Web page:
When I was 16 I had met Hendrix’s bass player Noel Redding after sneaking backstage at the Clapham Grand following a Hendrix tribute concert.
Having convinced the security staff with my apparently winning smile, to let my friend and I through, I found myself talking to one of Hendrix’s closest friends moments later. And as my friend sat silent and gobsmacked, I bombarded Noel Redding with a barrage of questions about Jimi Hendrix.
That night, I learnt about the man behind the rock legend. I learnt that Hendrix liked to play hide and seek on the Peckham housing estates when he was high on acid and so I Iearnt that despite all the rock and roll media glamour that defined Hendrix, he was ultimately a child at heart.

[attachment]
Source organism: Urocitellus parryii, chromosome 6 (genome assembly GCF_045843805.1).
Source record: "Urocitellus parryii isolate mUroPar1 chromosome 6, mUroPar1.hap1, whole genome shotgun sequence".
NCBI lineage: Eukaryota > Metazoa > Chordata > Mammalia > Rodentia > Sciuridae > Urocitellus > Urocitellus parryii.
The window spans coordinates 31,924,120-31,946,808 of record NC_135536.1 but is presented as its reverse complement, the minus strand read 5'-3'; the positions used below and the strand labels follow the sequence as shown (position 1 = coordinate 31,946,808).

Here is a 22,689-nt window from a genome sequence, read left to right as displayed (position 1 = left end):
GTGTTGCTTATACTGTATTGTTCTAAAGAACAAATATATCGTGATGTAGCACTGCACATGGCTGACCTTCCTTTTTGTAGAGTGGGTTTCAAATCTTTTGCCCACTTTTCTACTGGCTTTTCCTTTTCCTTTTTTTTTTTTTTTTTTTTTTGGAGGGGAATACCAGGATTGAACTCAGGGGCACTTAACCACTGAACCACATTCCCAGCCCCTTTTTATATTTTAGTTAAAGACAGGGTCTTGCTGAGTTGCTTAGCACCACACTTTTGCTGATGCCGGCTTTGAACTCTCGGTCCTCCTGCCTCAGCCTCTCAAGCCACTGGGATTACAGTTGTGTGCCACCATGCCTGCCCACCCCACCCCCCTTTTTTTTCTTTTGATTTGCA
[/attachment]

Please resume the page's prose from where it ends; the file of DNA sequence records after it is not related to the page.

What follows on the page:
Proud Chelsea’s exhibition also manages to give us an insight into Hendrix as a playful spirit as well as the rock star.
Whilst some of the photos are iconic set pieces, the others are stolen moments that betray the mischievous glint in the man’s eye. His captured smiles are heart-warming whilst his rehearsal and performance photos show us a serious musician.
The backstage photos of Hendrix with Eric Clapton and Mick Jagger also give us a chance to see that rock and roll royalty are merely like-minded people.
Stepping out of the exhibition, I started to think about the rock and roll spirit of the King’s Road, which Hendrix was largely a part of.
Then I asked myself, where next? Of course, Vivienne Westwood.
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